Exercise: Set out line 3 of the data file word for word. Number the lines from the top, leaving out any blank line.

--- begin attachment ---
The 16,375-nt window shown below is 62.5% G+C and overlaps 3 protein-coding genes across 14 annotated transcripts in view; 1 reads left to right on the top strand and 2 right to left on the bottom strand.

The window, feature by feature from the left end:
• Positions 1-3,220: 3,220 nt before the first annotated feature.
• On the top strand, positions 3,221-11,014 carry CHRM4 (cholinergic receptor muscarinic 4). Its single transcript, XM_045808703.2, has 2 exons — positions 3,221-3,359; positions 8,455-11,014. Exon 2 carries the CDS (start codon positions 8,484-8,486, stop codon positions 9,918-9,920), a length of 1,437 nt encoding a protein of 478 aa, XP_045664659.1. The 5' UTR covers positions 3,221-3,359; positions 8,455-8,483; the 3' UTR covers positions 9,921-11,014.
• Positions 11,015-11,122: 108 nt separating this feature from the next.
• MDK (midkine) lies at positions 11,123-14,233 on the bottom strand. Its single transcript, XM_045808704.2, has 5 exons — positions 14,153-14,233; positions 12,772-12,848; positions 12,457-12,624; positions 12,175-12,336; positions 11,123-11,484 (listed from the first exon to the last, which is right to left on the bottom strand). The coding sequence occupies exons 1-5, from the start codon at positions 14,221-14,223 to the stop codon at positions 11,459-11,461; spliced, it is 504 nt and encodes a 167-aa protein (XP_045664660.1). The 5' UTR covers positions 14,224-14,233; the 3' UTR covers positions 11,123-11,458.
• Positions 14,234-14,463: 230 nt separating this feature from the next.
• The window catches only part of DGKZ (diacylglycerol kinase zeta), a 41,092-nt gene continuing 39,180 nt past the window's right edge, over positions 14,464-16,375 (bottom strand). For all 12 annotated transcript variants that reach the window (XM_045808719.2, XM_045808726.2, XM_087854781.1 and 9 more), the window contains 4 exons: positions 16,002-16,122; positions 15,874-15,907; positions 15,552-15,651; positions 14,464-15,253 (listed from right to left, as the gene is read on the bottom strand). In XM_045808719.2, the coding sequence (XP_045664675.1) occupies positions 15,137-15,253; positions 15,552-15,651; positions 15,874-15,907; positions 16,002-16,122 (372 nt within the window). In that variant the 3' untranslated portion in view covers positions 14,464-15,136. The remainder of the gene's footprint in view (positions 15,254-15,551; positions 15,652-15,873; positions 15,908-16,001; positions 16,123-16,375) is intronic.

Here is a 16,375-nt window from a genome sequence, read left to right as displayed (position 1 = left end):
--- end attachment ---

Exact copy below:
• Positions 1-3,220: 3,220 nt before the first annotated feature.